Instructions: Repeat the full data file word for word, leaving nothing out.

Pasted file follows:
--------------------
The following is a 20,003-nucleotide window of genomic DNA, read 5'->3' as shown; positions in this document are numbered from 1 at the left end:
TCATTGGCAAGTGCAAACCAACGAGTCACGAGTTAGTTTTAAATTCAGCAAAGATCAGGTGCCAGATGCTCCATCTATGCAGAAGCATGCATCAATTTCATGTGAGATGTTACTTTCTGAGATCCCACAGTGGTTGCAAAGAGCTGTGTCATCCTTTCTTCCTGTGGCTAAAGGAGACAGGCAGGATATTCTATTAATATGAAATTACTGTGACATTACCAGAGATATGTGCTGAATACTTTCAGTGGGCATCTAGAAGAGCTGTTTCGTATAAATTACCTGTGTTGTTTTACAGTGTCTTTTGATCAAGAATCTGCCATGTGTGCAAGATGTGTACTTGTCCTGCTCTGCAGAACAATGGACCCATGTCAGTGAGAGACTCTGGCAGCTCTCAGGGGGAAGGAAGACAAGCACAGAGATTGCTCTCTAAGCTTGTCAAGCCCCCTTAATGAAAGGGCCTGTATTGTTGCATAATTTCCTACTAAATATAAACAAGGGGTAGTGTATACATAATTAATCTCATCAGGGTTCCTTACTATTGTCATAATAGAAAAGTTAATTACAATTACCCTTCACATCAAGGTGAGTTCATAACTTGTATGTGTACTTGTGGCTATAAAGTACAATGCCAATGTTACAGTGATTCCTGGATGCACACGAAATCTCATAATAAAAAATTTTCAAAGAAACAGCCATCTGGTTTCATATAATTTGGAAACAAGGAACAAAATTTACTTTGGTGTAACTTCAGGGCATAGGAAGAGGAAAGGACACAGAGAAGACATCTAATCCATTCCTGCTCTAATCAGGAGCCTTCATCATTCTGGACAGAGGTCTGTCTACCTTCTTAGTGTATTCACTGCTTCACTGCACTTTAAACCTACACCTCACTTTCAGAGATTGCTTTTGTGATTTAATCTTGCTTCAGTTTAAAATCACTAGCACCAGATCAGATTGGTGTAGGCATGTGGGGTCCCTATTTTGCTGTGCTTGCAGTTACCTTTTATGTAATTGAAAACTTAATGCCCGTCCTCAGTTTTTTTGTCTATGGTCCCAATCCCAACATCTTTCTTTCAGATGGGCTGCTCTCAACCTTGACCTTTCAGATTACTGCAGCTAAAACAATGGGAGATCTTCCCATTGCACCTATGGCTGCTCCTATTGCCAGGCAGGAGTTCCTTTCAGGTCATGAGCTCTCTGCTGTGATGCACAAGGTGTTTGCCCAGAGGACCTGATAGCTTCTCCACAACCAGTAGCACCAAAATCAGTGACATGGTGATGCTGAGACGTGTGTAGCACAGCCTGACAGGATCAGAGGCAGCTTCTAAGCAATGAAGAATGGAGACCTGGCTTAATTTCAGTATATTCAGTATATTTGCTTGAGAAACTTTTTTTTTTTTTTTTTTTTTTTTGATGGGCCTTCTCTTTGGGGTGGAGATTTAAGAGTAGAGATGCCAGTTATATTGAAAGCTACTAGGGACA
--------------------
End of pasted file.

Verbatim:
The following is a 20,003-nucleotide window of genomic DNA, read 5'->3' as shown; positions in this document are numbered from 1 at the left end:
TCATTGGCAAGTGCAAACCAACGAGTCACGAGTTAGTTTTAAATTCAGCAAAGATCAGGTGCCAGATGCTCCATCTATGCAGAAGCATGCATCAATTTCATGTGAGATGTTACTTTCTGAGATCCCACAGTGGTTGCAAAGAGCTGTGTCATCCTTTCTTCCTGTGGCTAAAGGAGACAGGCAGGATATTCTATTAATATGAAATTACTGTGACATTACCAGAGATATGTGCTGAATACTTTCAGTGGGCATCTAGAAGAGCTGTTTCGTATAAATTACCTGTGTTGTTTTACAGTGTCTTTTGATCAAGAATCTGCCATGTGTGCAAGATGTGTACTTGTCCTGCTCTGCAGAACAATGGACCCATGTCAGTGAGAGACTCTGGCAGCTCTCAGGGGGAAGGAAGACAAGCACAGAGATTGCTCTCTAAGCTTGTCAAGCCCCCTTAATGAAAGGGCCTGTATTGTTGCATAATTTCCTACTAAATATAAACAAGGGGTAGTGTATACATAATTAATCTCATCAGGGTTCCTTACTATTGTCATAATAGAAAAGTTAATTACAATTACCCTTCACATCAAGGTGAGTTCATAACTTGTATGTGTACTTGTGGCTATAAAGTACAATGCCAATGTTACAGTGATTCCTGGATGCACACGAAATCTCATAATAAAAAATTTTCAAAGAAACAGCCATCTGGTTTCATATAATTTGGAAACAAGGAACAAAATTTACTTTGGTGTAACTTCAGGGCATAGGAAGAGGAAAGGACACAGAGAAGACATCTAATCCATTCCTGCTCTAATCAGGAGCCTTCATCATTCTGGACAGAGGTCTGTCTACCTTCTTAGTGTATTCACTGCTTCACTGCACTTTAAACCTACACCTCACTTTCAGAGATTGCTTTTGTGATTTAATCTTGCTTCAGTTTAAAATCACTAGCACCAGATCAGATTGGTGTAGGCATGTGGGGTCCCTATTTTGCTGTGCTTGCAGTTACCTTTTATGTAATTGAAAACTTAATGCCCGTCCTCAGTTTTTTTGTCTATGGTCCCAATCCCAACATCTTTCTTTCAGATGGGCTGCTCTCAACCTTGACCTTTCAGATTACTGCAGCTAAAACAATGGGAGATCTTCCCATTGCACCTATGGCTGCTCCTATTGCCAGGCAGGAGTTCCTTTCAGGTCATGAGCTCTCTGCTGTGATGCACAAGGTGTTTGCCCAGAGGACCTGATAGCTTCTCCACAACCAGTAGCACCAAAATCAGTGACATGGTGATGCTGAGACGTGTGTAGCACAGCCTGACAGGATCAGAGGCAGCTTCTAAGCAATGAAGAATGGAGACCTGGCTTAATTTCAGTATATTCAGTATATTTGCTTGAGAAACTTTTTTTTTTTTTTTTTTTTTTTTGATGGGCCTTCTCTTTGGGGTGGAGATTTAAGAGTAGAGATGCCAGTTATATTGAAAGCTACTAGGGACA